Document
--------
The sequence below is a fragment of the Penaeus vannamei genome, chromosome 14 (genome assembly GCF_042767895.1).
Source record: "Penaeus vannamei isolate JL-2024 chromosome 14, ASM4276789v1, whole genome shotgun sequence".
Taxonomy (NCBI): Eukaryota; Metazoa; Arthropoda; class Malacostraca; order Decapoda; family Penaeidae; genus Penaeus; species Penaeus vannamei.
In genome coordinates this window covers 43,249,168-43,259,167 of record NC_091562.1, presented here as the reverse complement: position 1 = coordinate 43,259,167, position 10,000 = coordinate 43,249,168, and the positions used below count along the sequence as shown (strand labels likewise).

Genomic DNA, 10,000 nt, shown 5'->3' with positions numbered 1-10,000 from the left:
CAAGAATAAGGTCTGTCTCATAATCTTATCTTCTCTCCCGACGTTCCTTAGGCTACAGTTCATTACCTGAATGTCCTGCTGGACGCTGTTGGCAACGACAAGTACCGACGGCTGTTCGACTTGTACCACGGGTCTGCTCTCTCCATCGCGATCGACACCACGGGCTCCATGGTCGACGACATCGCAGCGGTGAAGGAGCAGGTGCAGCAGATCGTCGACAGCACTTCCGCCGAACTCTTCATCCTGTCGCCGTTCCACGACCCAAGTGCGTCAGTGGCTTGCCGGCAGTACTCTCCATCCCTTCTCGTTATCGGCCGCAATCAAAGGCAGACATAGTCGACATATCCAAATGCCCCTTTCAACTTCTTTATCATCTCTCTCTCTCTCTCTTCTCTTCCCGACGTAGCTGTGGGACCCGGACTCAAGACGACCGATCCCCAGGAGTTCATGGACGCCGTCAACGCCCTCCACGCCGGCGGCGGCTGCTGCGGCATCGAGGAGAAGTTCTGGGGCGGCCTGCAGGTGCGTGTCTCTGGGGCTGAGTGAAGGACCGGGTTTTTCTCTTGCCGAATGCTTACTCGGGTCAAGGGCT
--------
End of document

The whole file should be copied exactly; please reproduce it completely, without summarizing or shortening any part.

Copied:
The sequence below is a fragment of the Penaeus vannamei genome, chromosome 14 (genome assembly GCF_042767895.1).
Source record: "Penaeus vannamei isolate JL-2024 chromosome 14, ASM4276789v1, whole genome shotgun sequence".
Taxonomy (NCBI): Eukaryota; Metazoa; Arthropoda; class Malacostraca; order Decapoda; family Penaeidae; genus Penaeus; species Penaeus vannamei.
In genome coordinates this window covers 43,249,168-43,259,167 of record NC_091562.1, presented here as the reverse complement: position 1 = coordinate 43,259,167, position 10,000 = coordinate 43,249,168, and the positions used below count along the sequence as shown (strand labels likewise).

Genomic DNA, 10,000 nt, shown 5'->3' with positions numbered 1-10,000 from the left:
CAAGAATAAGGTCTGTCTCATAATCTTATCTTCTCTCCCGACGTTCCTTAGGCTACAGTTCATTACCTGAATGTCCTGCTGGACGCTGTTGGCAACGACAAGTACCGACGGCTGTTCGACTTGTACCACGGGTCTGCTCTCTCCATCGCGATCGACACCACGGGCTCCATGGTCGACGACATCGCAGCGGTGAAGGAGCAGGTGCAGCAGATCGTCGACAGCACTTCCGCCGAACTCTTCATCCTGTCGCCGTTCCACGACCCAAGTGCGTCAGTGGCTTGCCGGCAGTACTCTCCATCCCTTCTCGTTATCGGCCGCAATCAAAGGCAGACATAGTCGACATATCCAAATGCCCCTTTCAACTTCTTTATCATCTCTCTCTCTCTCTCTTCTCTTCCCGACGTAGCTGTGGGACCCGGACTCAAGACGACCGATCCCCAGGAGTTCATGGACGCCGTCAACGCCCTCCACGCCGGCGGCGGCTGCTGCGGCATCGAGGAGAAGTTCTGGGGCGGCCTGCAGGTGCGTGTCTCTGGGGCTGAGTGAAGGACCGGGTTTTTCTCTTGCCGAATGCTTACTCGGGTCAAGGGCT